Anyone who tends to suffer from motion or seasickness would be well advised to take half a Drammamine before seeing A Woman in White . William Dudley's animated scenery changes and circles around the large Marquis stage at a nonstop, dizzying pace. A street scene in which the sidewalk moves from shop to shop, villagers dance as the street swirls all around them. Though I eventually adjusted to the video game-like animations, I felt slightly nauseated during some of the busiest scenes created by Dudley's combination of modern software technology and the Victorian toy technology of the Zoetrope (an optical toy, in which figures are made to revolve on the inside of a cylinder to be viewed through slits in its circumference and appear like a single figure passing through a series of natural motions).
The above notwithstanding, I was as dazzled as dizzied by this filmic stagecraft which makes A Woman In White visually unique even if the music is so typical of Sir Andrew Lloyd Webber's soaring poperatic style that you know it can't end without a gasp-inducing chandelier moment. And, thanks to Dudley's inventiveness, that drop dead moment arrives as expected -- this time in the form of a speeding train that makes short shrift of the show's dastardly villain, Sir Percy Glyde, and seems to speed straight into the audience. A real jump-out-of-your-seat finale (or almost finale, since it's followed by a tamer happy ensemble epilogue).
I was not really bothered by having the technical innovations keep the viewer more distanced than engaged in the story, as was the case for our London reviewer, for I've yet to see an Andrew Lloyd Webber musical that is deeply felt rather than a handy hook on which to hang his brand of soaring poperatic arias. As Wilkie Collins's novel is recognized as an archetype for today's more sophisticated thrillers, this technically sophisticated presentation of the hokey Victorian melodrama may be just the thing to appeal to young video game-geared audiences hooked on video gaming.
For me, the constantly changing animated scenery kept my mind from wandering from the never very scary damsels in distress saga which in its best moments struck me as a hilarious spoof of a penny dreadful. The best of those moments involve the chief villain Sir Percy Glyde's rotund, aide-de-camp, Count Fosco; notably, when he sings "A Gift for Living Well" with a scene-stealing white rat running up and down his arm and in his seduction scene with the gutsy heroine, Marian Halcombe.
For Sir Lloyd Webber fans (and you have only to see the lines snaking around the long-running Phantom of the Opera to appreciate the size of this constituency) any new show with his imprimatur is a not to be ignored summons to the popera king's throne where they'll most likely lap up the musical bits and pieces lifted by the composer from his songbook (To underscore its operatic aspirations, the Woman In White program song list omits the singers, as is typical for operas but not musicas). Some may even recognize the homages to other prestigious composers, my own favorite, the Gilbert and Sullivan-à-la-Webber numbers.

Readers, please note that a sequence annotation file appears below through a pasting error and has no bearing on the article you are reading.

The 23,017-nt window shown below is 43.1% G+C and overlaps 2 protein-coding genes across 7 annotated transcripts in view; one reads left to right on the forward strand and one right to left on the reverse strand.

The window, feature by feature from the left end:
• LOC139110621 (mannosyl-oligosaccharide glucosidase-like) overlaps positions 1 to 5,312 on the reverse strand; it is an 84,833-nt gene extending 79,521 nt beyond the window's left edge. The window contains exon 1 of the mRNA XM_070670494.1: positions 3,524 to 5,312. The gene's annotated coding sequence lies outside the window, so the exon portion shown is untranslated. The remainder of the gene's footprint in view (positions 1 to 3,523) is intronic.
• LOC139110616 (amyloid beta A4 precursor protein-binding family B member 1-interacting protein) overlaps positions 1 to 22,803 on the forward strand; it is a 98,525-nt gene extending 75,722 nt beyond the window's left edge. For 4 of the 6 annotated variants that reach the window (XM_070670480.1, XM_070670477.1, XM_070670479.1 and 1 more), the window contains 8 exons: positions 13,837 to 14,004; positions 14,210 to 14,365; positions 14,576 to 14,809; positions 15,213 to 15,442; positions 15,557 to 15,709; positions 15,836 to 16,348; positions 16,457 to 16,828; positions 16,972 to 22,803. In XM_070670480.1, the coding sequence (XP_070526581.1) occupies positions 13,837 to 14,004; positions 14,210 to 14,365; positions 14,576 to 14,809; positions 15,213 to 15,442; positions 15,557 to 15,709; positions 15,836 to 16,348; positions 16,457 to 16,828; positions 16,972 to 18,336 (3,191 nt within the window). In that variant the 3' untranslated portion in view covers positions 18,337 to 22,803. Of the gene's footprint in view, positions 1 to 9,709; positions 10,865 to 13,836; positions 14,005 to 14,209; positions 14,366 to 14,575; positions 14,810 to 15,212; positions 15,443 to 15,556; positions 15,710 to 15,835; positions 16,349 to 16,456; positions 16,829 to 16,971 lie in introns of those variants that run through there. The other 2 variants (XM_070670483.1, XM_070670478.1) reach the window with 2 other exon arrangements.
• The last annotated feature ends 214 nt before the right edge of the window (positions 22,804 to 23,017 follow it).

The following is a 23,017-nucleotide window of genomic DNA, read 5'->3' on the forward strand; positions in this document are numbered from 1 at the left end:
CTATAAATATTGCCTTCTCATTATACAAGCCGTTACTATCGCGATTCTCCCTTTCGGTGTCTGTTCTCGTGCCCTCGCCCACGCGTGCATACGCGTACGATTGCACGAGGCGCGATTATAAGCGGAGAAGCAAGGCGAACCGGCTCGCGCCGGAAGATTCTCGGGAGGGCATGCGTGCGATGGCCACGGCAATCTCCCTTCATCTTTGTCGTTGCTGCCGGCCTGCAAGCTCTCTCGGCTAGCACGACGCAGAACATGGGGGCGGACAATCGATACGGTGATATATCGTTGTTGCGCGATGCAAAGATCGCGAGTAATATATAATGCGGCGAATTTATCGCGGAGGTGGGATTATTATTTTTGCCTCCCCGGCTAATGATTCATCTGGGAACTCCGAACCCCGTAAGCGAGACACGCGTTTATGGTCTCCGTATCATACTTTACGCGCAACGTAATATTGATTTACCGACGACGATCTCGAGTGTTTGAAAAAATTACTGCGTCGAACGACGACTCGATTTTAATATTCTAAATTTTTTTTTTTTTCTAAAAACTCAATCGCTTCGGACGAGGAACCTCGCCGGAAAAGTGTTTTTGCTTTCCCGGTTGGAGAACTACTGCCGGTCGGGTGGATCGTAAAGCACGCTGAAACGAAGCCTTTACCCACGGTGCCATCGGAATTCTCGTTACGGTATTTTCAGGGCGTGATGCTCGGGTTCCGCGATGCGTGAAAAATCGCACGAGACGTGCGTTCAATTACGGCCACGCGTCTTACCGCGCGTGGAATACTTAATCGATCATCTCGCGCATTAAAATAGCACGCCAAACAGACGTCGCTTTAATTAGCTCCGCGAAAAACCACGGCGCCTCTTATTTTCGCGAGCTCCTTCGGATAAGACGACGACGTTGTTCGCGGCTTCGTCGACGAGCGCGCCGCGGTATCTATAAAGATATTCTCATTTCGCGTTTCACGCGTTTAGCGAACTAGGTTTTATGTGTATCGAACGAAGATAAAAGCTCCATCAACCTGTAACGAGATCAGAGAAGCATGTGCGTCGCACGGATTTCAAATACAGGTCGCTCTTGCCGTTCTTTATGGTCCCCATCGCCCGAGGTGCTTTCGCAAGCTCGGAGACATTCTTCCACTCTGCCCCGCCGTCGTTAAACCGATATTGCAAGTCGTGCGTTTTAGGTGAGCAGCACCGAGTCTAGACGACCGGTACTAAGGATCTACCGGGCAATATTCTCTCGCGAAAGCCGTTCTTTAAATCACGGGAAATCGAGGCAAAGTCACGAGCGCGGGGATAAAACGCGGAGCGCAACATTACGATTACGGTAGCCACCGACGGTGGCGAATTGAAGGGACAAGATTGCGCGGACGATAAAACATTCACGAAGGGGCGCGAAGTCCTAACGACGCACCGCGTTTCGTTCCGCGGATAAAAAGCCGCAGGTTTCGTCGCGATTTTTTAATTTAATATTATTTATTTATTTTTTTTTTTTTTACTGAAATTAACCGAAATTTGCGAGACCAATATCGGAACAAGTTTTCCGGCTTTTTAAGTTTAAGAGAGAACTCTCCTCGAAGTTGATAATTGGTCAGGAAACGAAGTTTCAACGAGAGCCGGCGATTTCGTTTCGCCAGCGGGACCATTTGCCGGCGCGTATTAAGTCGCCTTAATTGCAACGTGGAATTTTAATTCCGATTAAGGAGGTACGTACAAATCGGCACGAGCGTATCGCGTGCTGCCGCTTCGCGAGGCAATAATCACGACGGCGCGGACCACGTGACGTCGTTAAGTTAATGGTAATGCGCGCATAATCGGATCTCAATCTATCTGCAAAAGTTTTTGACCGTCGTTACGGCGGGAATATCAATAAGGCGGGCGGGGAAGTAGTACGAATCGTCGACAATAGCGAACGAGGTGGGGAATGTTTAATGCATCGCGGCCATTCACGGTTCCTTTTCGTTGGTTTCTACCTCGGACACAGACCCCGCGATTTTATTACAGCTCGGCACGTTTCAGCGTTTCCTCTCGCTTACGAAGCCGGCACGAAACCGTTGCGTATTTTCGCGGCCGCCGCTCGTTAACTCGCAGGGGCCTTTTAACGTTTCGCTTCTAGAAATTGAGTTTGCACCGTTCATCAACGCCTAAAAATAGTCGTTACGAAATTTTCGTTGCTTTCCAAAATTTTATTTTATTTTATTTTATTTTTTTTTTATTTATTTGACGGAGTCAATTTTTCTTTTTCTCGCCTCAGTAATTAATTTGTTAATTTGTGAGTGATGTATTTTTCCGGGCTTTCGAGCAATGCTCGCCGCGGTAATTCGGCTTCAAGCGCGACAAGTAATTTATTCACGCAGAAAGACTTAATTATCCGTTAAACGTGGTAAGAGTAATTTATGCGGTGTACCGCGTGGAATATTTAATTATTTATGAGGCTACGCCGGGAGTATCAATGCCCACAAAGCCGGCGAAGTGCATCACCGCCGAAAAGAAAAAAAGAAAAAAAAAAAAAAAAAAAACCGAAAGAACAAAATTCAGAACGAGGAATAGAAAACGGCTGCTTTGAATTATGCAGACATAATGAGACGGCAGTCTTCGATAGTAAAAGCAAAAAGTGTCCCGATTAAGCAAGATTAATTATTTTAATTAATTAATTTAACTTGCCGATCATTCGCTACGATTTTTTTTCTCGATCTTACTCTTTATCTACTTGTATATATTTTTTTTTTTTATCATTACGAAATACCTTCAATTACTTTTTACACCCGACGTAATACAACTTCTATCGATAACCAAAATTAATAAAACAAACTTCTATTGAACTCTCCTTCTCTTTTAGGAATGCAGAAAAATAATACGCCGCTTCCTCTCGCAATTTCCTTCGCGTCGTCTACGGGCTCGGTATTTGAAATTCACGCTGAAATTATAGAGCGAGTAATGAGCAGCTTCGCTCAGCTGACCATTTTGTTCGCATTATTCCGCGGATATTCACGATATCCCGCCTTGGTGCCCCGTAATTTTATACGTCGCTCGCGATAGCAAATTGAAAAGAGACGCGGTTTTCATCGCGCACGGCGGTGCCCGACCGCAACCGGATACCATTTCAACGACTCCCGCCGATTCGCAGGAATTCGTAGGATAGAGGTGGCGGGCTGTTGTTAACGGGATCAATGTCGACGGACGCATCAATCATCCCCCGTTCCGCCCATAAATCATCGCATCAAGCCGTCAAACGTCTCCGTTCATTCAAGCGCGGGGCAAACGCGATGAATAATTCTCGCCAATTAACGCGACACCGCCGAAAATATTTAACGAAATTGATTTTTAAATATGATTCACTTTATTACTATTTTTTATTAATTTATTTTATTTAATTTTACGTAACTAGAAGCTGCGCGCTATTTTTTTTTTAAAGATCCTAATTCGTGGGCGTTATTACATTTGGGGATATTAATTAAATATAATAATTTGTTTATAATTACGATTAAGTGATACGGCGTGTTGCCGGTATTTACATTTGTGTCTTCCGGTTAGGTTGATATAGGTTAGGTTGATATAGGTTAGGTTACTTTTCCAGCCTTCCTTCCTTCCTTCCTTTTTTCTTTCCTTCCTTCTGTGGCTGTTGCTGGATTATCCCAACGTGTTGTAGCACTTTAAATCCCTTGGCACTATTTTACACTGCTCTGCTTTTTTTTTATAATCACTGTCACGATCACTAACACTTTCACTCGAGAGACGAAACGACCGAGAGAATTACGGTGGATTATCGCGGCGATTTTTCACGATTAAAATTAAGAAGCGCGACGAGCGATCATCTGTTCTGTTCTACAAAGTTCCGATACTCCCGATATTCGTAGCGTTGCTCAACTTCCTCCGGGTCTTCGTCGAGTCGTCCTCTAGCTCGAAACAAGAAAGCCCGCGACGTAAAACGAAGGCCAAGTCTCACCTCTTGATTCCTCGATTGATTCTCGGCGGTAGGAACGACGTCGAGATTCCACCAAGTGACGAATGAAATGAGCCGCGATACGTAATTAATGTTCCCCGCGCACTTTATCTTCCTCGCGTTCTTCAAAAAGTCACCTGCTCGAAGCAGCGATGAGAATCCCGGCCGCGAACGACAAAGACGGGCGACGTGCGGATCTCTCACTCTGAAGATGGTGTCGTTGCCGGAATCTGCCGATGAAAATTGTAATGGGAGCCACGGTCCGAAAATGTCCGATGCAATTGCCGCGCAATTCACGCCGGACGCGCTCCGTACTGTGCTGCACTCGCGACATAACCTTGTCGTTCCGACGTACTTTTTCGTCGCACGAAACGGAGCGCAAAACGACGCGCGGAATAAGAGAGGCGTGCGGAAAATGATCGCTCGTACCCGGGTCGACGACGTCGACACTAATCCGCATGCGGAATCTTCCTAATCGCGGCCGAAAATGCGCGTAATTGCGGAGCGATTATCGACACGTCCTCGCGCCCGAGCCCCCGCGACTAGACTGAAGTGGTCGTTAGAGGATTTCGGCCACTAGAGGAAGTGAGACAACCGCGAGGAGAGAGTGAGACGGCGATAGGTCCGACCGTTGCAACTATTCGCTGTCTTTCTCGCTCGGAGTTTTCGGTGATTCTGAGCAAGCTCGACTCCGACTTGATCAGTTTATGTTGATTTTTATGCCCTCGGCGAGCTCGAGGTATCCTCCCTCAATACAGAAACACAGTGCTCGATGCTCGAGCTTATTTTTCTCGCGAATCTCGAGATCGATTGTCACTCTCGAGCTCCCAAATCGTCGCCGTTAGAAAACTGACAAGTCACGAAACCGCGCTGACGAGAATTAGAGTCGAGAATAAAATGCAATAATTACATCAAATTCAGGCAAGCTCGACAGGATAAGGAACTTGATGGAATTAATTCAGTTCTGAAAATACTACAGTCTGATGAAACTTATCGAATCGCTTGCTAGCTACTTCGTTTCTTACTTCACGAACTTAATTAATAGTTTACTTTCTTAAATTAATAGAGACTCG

Except for several cast changes and some song list additions and deletions this Woman in White , is much the same production Lizzie Loverige wrote about last year. I therefore refer you to her review for the performance, choreography and plot details, as well as a picture of the mysterious title character..
Maria Friedman, who has become an off as well as on stage heroine by resuming her role as Marian Halcombe immediately after first stage breast cancer surgery, is a charismatic musical star whose popularity in London is richly deserved. The performers reprising their London roles again sing beautifully, as does the entire ensemble.
People who know Michael Ball as a handsome, matinee idol type musical star will be amazed at how easily and with what brio he's slipped into the comically villainous Count Fosco's fat suit. Ball, who replaced Michael Crawford just a few weeks after the London opening, has previously starred in a musical with Ms. Friedman but in that show, Stephen Sondheim's Passion , she was Fosca and he the unattainable object of her affections.
Ron Bohmer one of the many American musical performers to have done stints in Phantom of the Opera , is charmingly evil and is in fine voice as Sir Percival Glyde, the charming aristocrat who turns out to be a greedy monster with a heart of stone. Adam Brazier is an attractive Walter Hartright. The scene in which he tries to stop the wedding of Laura Holcombe and Sir Percival, is more than a little reminiscent of the wedding scene in Jane Eyre .
While the London critics, including ours, weren't ecstatic about this show, it's still running in the West End, currently starring Ruthie Henshall. It also ended up being nominated for five Olivier Awards. The novel by Wilkie Collins, which was narrated by the artist Walter Hartwright and various other characters instead of being told mostly through him and the two sisters, was published in 1860. Like Dickens' novels, initially as a newspaper serial. It has never been out of print. However, it is out of copyright so, if you're inclined to read all or some of the 40 chapters as written by Collins, here's a link to The Woman In White text